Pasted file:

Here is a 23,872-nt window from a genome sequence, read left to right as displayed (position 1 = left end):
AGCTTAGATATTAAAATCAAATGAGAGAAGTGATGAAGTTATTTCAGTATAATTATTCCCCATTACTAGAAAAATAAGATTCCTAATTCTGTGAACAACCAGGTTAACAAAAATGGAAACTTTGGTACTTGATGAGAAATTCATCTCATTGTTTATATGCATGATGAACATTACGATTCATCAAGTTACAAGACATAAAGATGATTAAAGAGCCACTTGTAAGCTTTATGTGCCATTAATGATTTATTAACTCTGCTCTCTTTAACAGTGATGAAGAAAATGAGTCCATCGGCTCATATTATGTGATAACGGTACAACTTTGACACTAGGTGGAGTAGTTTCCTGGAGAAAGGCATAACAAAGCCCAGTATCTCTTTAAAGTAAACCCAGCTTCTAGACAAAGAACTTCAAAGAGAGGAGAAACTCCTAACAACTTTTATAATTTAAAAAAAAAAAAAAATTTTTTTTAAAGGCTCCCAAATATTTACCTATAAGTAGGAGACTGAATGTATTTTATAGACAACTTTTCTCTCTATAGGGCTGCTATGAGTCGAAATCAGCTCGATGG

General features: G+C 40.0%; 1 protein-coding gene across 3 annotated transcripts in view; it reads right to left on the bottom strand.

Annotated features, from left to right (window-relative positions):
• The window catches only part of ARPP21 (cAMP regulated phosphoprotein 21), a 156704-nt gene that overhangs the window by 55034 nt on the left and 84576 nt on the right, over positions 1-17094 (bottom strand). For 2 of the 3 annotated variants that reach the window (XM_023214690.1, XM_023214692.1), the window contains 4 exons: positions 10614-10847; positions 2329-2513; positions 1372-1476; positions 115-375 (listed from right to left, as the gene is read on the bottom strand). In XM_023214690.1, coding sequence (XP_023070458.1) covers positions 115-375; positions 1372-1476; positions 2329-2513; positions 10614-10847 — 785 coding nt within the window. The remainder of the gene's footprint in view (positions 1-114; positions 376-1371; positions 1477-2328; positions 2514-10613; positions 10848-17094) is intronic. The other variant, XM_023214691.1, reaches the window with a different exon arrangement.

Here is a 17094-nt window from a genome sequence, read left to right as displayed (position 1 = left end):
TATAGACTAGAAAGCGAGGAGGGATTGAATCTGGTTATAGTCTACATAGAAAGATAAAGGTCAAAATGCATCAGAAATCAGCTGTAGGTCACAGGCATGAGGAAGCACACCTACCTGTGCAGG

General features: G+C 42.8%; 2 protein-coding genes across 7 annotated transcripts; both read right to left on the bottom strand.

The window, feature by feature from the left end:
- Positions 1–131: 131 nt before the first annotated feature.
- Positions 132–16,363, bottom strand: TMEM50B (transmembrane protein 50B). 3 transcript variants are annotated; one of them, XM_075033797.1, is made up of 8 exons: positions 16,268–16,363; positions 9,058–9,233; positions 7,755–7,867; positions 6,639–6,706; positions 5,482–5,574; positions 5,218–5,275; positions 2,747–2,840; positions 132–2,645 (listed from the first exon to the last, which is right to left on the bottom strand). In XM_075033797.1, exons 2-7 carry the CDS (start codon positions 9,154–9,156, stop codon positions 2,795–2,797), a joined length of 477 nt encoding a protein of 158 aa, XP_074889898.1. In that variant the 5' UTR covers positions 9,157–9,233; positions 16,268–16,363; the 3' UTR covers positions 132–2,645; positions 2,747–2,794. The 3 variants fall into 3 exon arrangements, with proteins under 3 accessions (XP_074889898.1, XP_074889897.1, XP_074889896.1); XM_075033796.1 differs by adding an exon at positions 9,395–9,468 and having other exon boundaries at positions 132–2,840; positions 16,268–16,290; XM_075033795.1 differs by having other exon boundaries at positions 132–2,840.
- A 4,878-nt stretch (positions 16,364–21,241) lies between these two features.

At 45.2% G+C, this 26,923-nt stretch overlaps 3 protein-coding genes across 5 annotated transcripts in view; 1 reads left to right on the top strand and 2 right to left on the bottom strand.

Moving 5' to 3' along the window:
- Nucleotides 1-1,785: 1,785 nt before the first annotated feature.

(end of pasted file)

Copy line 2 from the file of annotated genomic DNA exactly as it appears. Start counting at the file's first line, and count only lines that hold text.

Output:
AGCTTAGATATTAAAATCAAATGAGAGAAGTGATGAAGTTATTTCAGTATAATTATTCCCCATTACTAGAAAAATAAGATTCCTAATTCTGTGAACAACCAGGTTAACAAAAATGGAAACTTTGGTACTTGATGAGAAATTCATCTCATTGTTTATATGCATGATGAACATTACGATTCATCAAGTTACAAGACATAAAGATGATTAAAGAGCCACTTGTAAGCTTTATGTGCCATTAATGATTTATTAACTCTGCTCTCTTTAACAGTGATGAAGAAAATGAGTCCATCGGCTCATATTATGTGATAACGGTACAACTTTGACACTAGGTGGAGTAGTTTCCTGGAGAAAGGCATAACAAAGCCCAGTATCTCTTTAAAGTAAACCCAGCTTCTAGACAAAGAACTTCAAAGAGAGGAGAAACTCCTAACAACTTTTATAATTTAAAAAAAAAAAAAAATTTTTTTTAAAGGCTCCCAAATATTTACCTATAAGTAGGAGACTGAATGTATTTTATAGACAACTTTTCTCTCTATAGGGCTGCTATGAGTCGAAATCAGCTCGATGG